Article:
A Singapore research team has developed a new Graphene production method that requires 50 times less solvent than traditional methods and one that opens the door to larger-scale production.
Pioneered by a team at the National University Singapore, the team set about creating a more sustainable method to harvest what has been dubbed a wonder material by many.
The newly developed method is said to have been discovered by exfoliating pre-treated Graphite under higher than normal alkaline conditions, something that triggers flocculation. This process prompts the Graphene layers to cluster together to form a slurry and without the need to bolster the solvent content. The method also prevents reattachment to the Graphite via a newly introduced electrostatic process.
The slurry can also be used directly to 3D-print conductive Graphene aerogels, an ultra-lightweight sponge-like material.
Professor Loh Kian Ping from the Department of Chemistry at NUS Faculty of Science, who is also the Head of 2D Materials Research at the NUS Centre for Advanced 2D Materials, led the research.
He said: “We have successfully demonstrated a unique exfoliation strategy for preparing high quality Graphene and its composites. Our technique, which produces a high yield of crystalline Graphene in the form of a concentrated slurry with a significantly smaller volume of solvent, is an attractive solution for industries to carry out large scale synthesis of this promising material in a cost-effective and sustainable manner.”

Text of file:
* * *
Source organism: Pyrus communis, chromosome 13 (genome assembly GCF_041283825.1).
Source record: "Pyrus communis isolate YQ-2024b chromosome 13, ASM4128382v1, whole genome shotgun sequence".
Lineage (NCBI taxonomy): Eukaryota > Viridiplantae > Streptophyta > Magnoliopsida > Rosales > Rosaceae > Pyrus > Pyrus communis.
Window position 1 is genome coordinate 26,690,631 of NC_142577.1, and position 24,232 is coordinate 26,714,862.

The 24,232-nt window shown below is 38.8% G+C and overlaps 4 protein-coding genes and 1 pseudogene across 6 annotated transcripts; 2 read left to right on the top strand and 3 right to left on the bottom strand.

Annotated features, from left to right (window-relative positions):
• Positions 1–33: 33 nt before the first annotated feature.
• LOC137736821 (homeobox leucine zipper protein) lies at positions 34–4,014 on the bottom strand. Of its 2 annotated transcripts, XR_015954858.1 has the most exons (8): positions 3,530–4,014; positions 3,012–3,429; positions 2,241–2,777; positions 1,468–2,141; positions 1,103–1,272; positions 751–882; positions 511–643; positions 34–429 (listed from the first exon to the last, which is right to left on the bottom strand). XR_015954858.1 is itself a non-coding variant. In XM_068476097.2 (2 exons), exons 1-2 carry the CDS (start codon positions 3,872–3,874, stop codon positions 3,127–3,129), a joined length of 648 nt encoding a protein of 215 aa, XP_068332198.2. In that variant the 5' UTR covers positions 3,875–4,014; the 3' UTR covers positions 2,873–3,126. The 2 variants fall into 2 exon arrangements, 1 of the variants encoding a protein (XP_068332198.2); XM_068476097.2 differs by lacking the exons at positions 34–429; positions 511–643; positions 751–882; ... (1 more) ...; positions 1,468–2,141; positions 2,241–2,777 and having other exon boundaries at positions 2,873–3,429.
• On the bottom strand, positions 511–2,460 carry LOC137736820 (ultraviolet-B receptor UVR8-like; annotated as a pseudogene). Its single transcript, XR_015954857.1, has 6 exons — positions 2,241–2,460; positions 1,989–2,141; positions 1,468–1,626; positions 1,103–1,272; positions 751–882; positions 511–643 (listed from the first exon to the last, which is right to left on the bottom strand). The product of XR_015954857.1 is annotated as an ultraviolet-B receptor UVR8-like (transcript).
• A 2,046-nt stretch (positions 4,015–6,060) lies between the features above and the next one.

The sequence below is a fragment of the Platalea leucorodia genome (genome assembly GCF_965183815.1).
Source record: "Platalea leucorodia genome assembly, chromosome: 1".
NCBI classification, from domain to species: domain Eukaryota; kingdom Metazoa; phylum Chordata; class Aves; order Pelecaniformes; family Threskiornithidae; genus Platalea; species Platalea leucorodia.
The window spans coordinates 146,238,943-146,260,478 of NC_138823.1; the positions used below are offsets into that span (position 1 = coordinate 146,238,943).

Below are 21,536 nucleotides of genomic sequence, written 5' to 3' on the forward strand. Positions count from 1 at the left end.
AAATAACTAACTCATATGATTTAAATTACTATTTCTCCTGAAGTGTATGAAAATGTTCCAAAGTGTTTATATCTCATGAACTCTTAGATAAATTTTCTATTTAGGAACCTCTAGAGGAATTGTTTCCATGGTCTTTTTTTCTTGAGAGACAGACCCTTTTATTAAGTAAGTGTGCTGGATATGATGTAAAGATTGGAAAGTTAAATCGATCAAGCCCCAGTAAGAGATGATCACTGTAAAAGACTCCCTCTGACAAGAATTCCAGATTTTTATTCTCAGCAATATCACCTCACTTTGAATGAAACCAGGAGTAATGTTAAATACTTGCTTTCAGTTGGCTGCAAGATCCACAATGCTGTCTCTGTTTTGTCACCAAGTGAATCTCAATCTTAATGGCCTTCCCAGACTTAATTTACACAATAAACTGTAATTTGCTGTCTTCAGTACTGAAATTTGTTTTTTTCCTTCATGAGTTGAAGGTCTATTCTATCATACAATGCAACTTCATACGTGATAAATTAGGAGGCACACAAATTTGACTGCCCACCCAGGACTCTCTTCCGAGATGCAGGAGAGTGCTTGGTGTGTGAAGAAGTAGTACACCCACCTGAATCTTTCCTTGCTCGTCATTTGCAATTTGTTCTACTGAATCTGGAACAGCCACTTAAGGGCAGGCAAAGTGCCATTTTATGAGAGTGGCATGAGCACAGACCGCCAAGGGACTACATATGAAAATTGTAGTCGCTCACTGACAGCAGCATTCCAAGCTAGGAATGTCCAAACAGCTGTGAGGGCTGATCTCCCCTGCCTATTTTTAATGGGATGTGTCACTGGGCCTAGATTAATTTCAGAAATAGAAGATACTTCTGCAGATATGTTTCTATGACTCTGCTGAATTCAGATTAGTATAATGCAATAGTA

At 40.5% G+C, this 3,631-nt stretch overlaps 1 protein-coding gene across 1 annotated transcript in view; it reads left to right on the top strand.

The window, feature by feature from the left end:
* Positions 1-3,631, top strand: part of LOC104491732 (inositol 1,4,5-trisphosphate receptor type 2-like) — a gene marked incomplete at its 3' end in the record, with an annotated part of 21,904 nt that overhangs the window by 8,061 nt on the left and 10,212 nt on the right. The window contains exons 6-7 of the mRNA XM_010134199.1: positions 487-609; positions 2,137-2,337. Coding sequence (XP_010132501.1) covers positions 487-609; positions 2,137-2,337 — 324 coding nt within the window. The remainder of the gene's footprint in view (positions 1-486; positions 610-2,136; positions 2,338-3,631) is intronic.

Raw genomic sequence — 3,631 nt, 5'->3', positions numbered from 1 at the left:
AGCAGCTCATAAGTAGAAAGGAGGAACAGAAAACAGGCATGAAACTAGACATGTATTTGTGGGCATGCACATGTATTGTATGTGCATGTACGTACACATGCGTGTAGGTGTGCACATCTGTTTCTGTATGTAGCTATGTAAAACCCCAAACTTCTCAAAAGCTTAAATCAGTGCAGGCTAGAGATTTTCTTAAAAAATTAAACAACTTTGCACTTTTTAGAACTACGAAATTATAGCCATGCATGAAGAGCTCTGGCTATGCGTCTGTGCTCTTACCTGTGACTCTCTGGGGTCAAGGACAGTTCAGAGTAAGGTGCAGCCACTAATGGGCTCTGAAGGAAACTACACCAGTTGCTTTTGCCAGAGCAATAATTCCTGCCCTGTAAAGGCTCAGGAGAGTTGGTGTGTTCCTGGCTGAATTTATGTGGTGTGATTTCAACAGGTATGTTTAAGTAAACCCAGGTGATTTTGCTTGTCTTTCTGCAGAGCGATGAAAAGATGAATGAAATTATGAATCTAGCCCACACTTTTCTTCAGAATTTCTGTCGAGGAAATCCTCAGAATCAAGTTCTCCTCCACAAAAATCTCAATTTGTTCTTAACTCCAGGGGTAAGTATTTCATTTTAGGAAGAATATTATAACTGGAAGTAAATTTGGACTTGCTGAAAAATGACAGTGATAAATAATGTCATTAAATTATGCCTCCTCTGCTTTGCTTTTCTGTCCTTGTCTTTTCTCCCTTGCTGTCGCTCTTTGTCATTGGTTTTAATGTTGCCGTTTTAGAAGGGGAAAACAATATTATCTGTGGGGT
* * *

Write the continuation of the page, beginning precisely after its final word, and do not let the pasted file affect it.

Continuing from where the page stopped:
The research was conducted in collaboration with Fudan University and the findings were published in scientific journal, Nature Communications, earlier this year.
Put to use in the bike business by the likes of Rolo, Vittoria and Dassi, among others, Graphene’s properties lend well to selected areas of bicycle industry manufacturing, from smart clothing, right through to the kind of carbon mixing work undertaken by the aforementioned bike labels.
The conventional method for Graphene production makes use of sound energy or shearing forces to lift layers from Graphite. These are then dispersed in large volumes of solvent – a sticking point from an eco viability point of view. Using less solvent can see Graphene layers reattach to the Graphite. This means that present techniques had required around one tonne of organic solvent to lift one kilogram of Graphene.
Upon mixing Graphene with Vittoria’s tyres, marketing spokesperson Frank Levering explained to CI.N the benefits: “Think of vase full of marbles, that’s carbon. Graphene is the sand that fills the jar, adding an immense amount of new properties to an already excellent material.”
China, which is rich in raw Graphite, has invested heavily in exploring the new material’s potential.